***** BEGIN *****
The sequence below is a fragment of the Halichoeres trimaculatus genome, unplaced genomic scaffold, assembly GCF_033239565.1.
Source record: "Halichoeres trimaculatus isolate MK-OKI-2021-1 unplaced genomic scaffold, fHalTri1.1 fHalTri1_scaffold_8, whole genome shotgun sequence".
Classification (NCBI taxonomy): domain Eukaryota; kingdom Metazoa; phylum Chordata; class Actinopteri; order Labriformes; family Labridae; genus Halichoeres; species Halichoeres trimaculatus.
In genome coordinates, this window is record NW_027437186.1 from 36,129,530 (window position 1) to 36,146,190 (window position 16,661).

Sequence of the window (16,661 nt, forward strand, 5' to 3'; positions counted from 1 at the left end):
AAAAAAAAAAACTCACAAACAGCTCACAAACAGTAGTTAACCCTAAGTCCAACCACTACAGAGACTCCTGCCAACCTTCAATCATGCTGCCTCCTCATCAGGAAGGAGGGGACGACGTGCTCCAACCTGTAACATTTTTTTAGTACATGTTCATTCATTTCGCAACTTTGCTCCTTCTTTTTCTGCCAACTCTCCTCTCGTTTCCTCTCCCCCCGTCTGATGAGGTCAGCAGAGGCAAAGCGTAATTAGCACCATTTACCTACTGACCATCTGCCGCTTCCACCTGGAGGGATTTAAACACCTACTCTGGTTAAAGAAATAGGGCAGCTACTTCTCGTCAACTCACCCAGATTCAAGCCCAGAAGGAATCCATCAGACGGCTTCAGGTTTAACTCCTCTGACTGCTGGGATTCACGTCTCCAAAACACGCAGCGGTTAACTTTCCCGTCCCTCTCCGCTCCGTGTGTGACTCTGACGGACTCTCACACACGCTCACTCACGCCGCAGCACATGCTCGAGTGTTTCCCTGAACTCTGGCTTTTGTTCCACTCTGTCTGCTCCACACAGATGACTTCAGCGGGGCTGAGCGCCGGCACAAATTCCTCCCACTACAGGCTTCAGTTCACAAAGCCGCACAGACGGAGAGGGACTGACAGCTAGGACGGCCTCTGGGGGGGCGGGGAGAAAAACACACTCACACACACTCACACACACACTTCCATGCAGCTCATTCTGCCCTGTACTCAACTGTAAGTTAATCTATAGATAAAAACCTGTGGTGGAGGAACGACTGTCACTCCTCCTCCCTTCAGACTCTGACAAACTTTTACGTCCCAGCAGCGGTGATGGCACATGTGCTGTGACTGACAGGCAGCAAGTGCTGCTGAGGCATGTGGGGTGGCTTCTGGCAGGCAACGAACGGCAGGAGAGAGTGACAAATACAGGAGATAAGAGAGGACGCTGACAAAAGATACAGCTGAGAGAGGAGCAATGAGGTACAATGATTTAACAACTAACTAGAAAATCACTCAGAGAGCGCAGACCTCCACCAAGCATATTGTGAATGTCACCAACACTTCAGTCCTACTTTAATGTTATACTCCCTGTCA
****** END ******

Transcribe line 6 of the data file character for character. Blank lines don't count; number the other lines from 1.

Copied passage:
AAAAAAAAAAACTCACAAACAGCTCACAAACAGTAGTTAACCCTAAGTCCAACCACTACAGAGACTCCTGCCAACCTTCAATCATGCTGCCTCCTCATCAGGAAGGAGGGGACGACGTGCTCCAACCTGTAACATTTTTTTAGTACATGTTCATTCATTTCGCAACTTTGCTCCTTCTTTTTCTGCCAACTCTCCTCTCGTTTCCTCTCCCCCCGTCTGATGAGGTCAGCAGAGGCAAAGCGTAATTAGCACCATTTACCTACTGACCATCTGCCGCTTCCACCTGGAGGGATTTAAACACCTACTCTGGTTAAAGAAATAGGGCAGCTACTTCTCGTCAACTCACCCAGATTCAAGCCCAGAAGGAATCCATCAGACGGCTTCAGGTTTAACTCCTCTGACTGCTGGGATTCACGTCTCCAAAACACGCAGCGGTTAACTTTCCCGTCCCTCTCCGCTCCGTGTGTGACTCTGACGGACTCTCACACACGCTCACTCACGCCGCAGCACATGCTCGAGTGTTTCCCTGAACTCTGGCTTTTGTTCCACTCTGTCTGCTCCACACAGATGACTTCAGCGGGGCTGAGCGCCGGCACAAATTCCTCCCACTACAGGCTTCAGTTCACAAAGCCGCACAGACGGAGAGGGACTGACAGCTAGGACGGCCTCTGGGGGGGCGGGGAGAAAAACACACTCACACACACTCACACACACACTTCCATGCAGCTCATTCTGCCCTGTACTCAACTGTAAGTTAATCTATAGATAAAAACCTGTGGTGGAGGAACGACTGTCACTCCTCCTCCCTTCAGACTCTGACAAACTTTTACGTCCCAGCAGCGGTGATGGCACATGTGCTGTGACTGACAGGCAGCAAGTGCTGCTGAGGCATGTGGGGTGGCTTCTGGCAGGCAACGAACGGCAGGAGAGAGTGACAAATACAGGAGATAAGAGAGGACGCTGACAAAAGATACAGCTGAGAGAGGAGCAATGAGGTACAATGATTTAACAACTAACTAGAAAATCACTCAGAGAGCGCAGACCTCCACCAAGCATATTGTGAATGTCACCAACACTTCAGTCCTACTTTAATGTTATACTCCCTGTCA